The main reason for governments around the world to encourage the pharmaceutical industry is to support Research and Development – R&D – with a view to the discovery of new drugs of future benefit to mankind. Commercial pharmaceutical companies have played a central role in the development of almost all medicines available today. The industry has made a major contribution to the health and life expectancy of the world’s population.
Apart from encouraging R&D the most important reasons to support the pharmaceutical industry are economic: to create highly skilled jobs and in the case of individual countries to promote exports. Finally, there is a benefit to the advancement of science, which many economists, pure scientists and academics would see as an end in itself.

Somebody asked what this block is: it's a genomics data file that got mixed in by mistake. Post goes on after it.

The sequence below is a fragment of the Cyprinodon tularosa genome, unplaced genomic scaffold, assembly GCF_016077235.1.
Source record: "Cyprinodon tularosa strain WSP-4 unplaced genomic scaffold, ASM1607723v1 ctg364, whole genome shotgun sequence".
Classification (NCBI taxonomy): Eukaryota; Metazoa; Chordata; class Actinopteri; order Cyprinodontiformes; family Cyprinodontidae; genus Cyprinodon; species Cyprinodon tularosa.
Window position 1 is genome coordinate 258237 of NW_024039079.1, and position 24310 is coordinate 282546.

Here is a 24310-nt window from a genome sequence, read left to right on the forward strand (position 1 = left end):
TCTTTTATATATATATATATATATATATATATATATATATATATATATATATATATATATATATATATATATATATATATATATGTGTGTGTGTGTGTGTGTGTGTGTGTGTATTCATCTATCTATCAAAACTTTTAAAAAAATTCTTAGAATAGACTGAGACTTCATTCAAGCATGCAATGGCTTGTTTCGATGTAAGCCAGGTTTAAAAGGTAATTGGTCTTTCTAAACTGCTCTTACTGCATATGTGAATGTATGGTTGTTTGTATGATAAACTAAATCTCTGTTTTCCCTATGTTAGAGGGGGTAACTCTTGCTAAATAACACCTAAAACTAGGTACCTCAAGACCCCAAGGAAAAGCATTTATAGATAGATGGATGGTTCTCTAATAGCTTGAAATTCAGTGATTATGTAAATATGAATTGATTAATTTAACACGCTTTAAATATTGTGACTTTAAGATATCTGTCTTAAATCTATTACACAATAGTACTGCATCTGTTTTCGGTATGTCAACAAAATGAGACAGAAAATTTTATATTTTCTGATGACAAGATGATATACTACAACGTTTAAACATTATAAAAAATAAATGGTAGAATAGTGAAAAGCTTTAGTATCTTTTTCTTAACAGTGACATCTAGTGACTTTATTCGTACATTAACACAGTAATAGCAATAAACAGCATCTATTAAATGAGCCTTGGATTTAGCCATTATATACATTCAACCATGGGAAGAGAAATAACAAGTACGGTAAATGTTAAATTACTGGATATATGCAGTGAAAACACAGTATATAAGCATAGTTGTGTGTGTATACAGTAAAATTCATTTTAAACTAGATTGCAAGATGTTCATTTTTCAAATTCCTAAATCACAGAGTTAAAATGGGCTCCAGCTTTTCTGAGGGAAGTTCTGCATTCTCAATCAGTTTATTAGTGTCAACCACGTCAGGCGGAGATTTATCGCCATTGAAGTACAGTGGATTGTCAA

The two key questions relevant to any major pharmaceutical company merger are:
- Will it cause R&D to benefit or suffer?
- What will the consequences be economically, in terms mainly of the location of production and R&D and of where costs will be cut?
The short-term impact on the share prices of merging companies is obviously important to portfolio managers judged by quarterly performance and to shareholders but the future health of mankind is a greater prize.
I was fortunate to have been part of the team working for Beecham’s financial advisers on the merger with SmithKline in 1989. This pioneering deal was the one that triggered the wave of pharmaceutical mergers and consolidation over the 25 years to the present time. The Head of R&D at Beecham when the merger took place was Keith Mansford, who became the first Head of R&D and a Main Board Director at SmithKline Beecham. He is still endorsing me for Mergers and Acquisitions on Linkedin.